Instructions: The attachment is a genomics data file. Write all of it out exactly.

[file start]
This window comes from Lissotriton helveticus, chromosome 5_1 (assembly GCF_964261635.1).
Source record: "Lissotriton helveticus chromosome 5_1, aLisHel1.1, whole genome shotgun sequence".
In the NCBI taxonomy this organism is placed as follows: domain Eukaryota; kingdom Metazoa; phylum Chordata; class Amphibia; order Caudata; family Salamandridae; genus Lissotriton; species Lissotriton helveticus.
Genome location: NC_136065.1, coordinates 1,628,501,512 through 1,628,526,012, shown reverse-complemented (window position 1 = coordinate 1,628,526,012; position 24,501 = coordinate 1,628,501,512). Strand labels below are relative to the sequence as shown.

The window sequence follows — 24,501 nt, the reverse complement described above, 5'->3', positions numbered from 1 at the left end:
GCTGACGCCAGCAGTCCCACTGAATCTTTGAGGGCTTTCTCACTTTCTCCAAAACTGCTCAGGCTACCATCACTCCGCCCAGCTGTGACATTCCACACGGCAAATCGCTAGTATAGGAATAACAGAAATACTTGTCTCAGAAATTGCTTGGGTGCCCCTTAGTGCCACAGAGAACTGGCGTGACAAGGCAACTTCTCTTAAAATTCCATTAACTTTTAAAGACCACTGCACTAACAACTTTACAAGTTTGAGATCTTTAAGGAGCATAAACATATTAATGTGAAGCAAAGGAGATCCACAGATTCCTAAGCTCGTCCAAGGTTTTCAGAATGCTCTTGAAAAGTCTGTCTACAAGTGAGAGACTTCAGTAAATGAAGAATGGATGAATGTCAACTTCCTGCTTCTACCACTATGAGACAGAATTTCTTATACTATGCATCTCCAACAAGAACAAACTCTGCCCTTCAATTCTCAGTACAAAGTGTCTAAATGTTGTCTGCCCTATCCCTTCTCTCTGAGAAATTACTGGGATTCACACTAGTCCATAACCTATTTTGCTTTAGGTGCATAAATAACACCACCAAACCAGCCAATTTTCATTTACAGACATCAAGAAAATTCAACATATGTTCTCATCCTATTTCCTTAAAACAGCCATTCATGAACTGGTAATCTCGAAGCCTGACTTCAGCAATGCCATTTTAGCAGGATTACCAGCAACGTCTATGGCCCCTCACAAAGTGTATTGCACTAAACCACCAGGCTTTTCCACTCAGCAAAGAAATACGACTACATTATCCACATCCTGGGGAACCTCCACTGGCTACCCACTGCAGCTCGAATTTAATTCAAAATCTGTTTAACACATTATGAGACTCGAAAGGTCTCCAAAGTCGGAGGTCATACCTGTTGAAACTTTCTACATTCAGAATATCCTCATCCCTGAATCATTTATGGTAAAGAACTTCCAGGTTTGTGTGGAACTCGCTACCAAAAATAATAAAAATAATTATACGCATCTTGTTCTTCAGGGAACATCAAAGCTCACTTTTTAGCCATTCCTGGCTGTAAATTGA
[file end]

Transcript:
This window comes from Lissotriton helveticus, chromosome 5_1 (assembly GCF_964261635.1).
Source record: "Lissotriton helveticus chromosome 5_1, aLisHel1.1, whole genome shotgun sequence".
In the NCBI taxonomy this organism is placed as follows: domain Eukaryota; kingdom Metazoa; phylum Chordata; class Amphibia; order Caudata; family Salamandridae; genus Lissotriton; species Lissotriton helveticus.
Genome location: NC_136065.1, coordinates 1,628,501,512 through 1,628,526,012, shown reverse-complemented (window position 1 = coordinate 1,628,526,012; position 24,501 = coordinate 1,628,501,512). Strand labels below are relative to the sequence as shown.

The window sequence follows — 24,501 nt, the reverse complement described above, 5'->3', positions numbered from 1 at the left end:
GCTGACGCCAGCAGTCCCACTGAATCTTTGAGGGCTTTCTCACTTTCTCCAAAACTGCTCAGGCTACCATCACTCCGCCCAGCTGTGACATTCCACACGGCAAATCGCTAGTATAGGAATAACAGAAATACTTGTCTCAGAAATTGCTTGGGTGCCCCTTAGTGCCACAGAGAACTGGCGTGACAAGGCAACTTCTCTTAAAATTCCATTAACTTTTAAAGACCACTGCACTAACAACTTTACAAGTTTGAGATCTTTAAGGAGCATAAACATATTAATGTGAAGCAAAGGAGATCCACAGATTCCTAAGCTCGTCCAAGGTTTTCAGAATGCTCTTGAAAAGTCTGTCTACAAGTGAGAGACTTCAGTAAATGAAGAATGGATGAATGTCAACTTCCTGCTTCTACCACTATGAGACAGAATTTCTTATACTATGCATCTCCAACAAGAACAAACTCTGCCCTTCAATTCTCAGTACAAAGTGTCTAAATGTTGTCTGCCCTATCCCTTCTCTCTGAGAAATTACTGGGATTCACACTAGTCCATAACCTATTTTGCTTTAGGTGCATAAATAACACCACCAAACCAGCCAATTTTCATTTACAGACATCAAGAAAATTCAACATATGTTCTCATCCTATTTCCTTAAAACAGCCATTCATGAACTGGTAATCTCGAAGCCTGACTTCAGCAATGCCATTTTAGCAGGATTACCAGCAACGTCTATGGCCCCTCACAAAGTGTATTGCACTAAACCACCAGGCTTTTCCACTCAGCAAAGAAATACGACTACATTATCCACATCCTGGGGAACCTCCACTGGCTACCCACTGCAGCTCGAATTTAATTCAAAATCTGTTTAACACATTATGAGACTCGAAAGGTCTCCAAAGTCGGAGGTCATACCTGTTGAAACTTTCTACATTCAGAATATCCTCATCCCTGAATCATTTATGGTAAAGAACTTCCAGGTTTGTGTGGAACTCGCTACCAAAAATAATAAAAATAATTATACGCATCTTGTTCTTCAGGGAACATCAAAGCTCACTTTTTAGCCATTCCTGGCTGTAAATTGA